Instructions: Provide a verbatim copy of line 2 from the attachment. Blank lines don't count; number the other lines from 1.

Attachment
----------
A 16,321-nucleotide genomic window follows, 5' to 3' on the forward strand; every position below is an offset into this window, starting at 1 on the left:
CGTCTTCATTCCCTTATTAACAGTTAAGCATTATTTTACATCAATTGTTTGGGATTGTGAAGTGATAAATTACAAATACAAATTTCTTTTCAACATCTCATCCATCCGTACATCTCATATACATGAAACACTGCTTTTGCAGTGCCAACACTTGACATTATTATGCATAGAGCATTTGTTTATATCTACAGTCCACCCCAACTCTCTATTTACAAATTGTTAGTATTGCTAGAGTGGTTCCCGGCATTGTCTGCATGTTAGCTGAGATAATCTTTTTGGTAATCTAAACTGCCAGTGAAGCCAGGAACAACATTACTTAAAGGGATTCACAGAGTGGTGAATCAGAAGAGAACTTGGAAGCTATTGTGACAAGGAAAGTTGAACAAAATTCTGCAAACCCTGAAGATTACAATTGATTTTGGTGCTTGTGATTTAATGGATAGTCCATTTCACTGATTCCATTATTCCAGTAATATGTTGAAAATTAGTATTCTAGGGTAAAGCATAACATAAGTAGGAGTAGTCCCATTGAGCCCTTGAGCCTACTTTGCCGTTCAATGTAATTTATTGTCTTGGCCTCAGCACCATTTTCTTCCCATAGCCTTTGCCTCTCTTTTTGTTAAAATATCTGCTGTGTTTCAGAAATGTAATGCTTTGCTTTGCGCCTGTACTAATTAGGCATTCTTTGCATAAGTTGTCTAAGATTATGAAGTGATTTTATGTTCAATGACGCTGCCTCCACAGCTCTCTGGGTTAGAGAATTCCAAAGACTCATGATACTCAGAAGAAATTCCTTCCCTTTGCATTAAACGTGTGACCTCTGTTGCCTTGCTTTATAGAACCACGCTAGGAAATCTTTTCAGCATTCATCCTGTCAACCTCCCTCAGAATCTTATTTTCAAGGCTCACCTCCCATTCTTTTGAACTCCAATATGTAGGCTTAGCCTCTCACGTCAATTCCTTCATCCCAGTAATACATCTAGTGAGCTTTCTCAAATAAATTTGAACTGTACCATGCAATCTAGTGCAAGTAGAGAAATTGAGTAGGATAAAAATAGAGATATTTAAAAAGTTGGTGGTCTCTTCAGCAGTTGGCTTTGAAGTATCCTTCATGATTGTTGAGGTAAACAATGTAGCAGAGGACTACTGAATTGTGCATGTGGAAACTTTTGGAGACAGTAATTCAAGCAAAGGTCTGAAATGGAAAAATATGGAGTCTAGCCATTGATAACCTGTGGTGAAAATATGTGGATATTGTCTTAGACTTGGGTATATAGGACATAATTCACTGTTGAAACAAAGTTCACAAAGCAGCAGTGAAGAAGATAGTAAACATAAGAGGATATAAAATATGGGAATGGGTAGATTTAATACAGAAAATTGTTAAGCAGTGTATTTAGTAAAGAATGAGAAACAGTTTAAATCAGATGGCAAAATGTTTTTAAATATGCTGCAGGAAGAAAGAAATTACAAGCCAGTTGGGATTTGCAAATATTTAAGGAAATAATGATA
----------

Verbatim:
CGTCTTCATTCCCTTATTAACAGTTAAGCATTATTTTACATCAATTGTTTGGGATTGTGAAGTGATAAATTACAAATACAAATTTCTTTTCAACATCTCATCCATCCGTACATCTCATATACATGAAACACTGCTTTTGCAGTGCCAACACTTGACATTATTATGCATAGAGCATTTGTTTATATCTACAGTCCACCCCAACTCTCTATTTACAAATTGTTAGTATTGCTAGAGTGGTTCCCGGCATTGTCTGCATGTTAGCTGAGATAATCTTTTTGGTAATCTAAACTGCCAGTGAAGCCAGGAACAACATTACTTAAAGGGATTCACAGAGTGGTGAATCAGAAGAGAACTTGGAAGCTATTGTGACAAGGAAAGTTGAACAAAATTCTGCAAACCCTGAAGATTACAATTGATTTTGGTGCTTGTGATTTAATGGATAGTCCATTTCACTGATTCCATTATTCCAGTAATATGTTGAAAATTAGTATTCTAGGGTAAAGCATAACATAAGTAGGAGTAGTCCCATTGAGCCCTTGAGCCTACTTTGCCGTTCAATGTAATTTATTGTCTTGGCCTCAGCACCATTTTCTTCCCATAGCCTTTGCCTCTCTTTTTGTTAAAATATCTGCTGTGTTTCAGAAATGTAATGCTTTGCTTTGCGCCTGTACTAATTAGGCATTCTTTGCATAAGTTGTCTAAGATTATGAAGTGATTTTATGTTCAATGACGCTGCCTCCACAGCTCTCTGGGTTAGAGAATTCCAAAGACTCATGATACTCAGAAGAAATTCCTTCCCTTTGCATTAAACGTGTGACCTCTGTTGCCTTGCTTTATAGAACCACGCTAGGAAATCTTTTCAGCATTCATCCTGTCAACCTCCCTCAGAATCTTATTTTCAAGGCTCACCTCCCATTCTTTTGAACTCCAATATGTAGGCTTAGCCTCTCACGTCAATTCCTTCATCCCAGTAATACATCTAGTGAGCTTTCTCAAATAAATTTGAACTGTACCATGCAATCTAGTGCAAGTAGAGAAATTGAGTAGGATAAAAATAGAGATATTTAAAAAGTTGGTGGTCTCTTCAGCAGTTGGCTTTGAAGTATCCTTCATGATTGTTGAGGTAAACAATGTAGCAGAGGACTACTGAATTGTGCATGTGGAAACTTTTGGAGACAGTAATTCAAGCAAAGGTCTGAAATGGAAAAATATGGAGTCTAGCCATTGATAACCTGTGGTGAAAATATGTGGATATTGTCTTAGACTTGGGTATATAGGACATAATTCACTGTTGAAACAAAGTTCACAAAGCAGCAGTGAAGAAGATAGTAAACATAAGAGGATATAAAATATGGGAATGGGTAGATTTAATACAGAAAATTGTTAAGCAGTGTATTTAGTAAAGAATGAGAAACAGTTTAAATCAGATGGCAAAATGTTTTTAAATATGCTGCAGGAAGAAAGAAATTACAAGCCAGTTGGGATTTGCAAATATTTAAGGAAATAATGATA